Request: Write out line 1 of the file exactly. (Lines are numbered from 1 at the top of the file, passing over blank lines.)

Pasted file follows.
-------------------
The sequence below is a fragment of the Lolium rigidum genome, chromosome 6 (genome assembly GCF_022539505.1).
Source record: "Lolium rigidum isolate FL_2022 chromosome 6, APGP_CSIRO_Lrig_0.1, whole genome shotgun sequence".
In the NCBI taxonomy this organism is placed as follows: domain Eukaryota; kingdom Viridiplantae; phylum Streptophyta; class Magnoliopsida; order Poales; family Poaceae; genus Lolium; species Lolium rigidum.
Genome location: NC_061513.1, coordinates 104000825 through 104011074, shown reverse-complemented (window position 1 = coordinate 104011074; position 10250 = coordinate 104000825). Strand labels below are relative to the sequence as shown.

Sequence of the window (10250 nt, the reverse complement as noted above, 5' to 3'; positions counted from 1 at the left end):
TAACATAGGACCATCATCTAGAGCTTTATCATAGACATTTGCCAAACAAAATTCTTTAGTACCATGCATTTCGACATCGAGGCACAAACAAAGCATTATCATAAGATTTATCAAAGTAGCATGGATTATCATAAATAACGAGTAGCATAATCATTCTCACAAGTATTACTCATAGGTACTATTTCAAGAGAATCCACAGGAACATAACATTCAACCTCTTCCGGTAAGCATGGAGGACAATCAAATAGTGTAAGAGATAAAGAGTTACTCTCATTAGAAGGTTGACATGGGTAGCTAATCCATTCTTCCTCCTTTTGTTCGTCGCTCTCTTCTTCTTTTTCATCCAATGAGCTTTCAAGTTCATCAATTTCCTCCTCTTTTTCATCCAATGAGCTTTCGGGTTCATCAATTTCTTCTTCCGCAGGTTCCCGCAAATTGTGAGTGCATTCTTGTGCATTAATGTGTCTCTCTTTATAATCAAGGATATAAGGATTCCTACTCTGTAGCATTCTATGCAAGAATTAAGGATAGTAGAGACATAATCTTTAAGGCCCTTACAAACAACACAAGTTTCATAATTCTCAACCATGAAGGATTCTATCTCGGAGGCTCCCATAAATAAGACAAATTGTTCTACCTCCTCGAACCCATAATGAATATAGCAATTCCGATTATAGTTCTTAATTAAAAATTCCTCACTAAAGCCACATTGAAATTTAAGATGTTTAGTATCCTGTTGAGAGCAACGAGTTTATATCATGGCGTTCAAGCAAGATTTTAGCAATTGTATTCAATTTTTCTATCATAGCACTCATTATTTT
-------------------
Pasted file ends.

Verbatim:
The sequence below is a fragment of the Lolium rigidum genome, chromosome 6 (genome assembly GCF_022539505.1).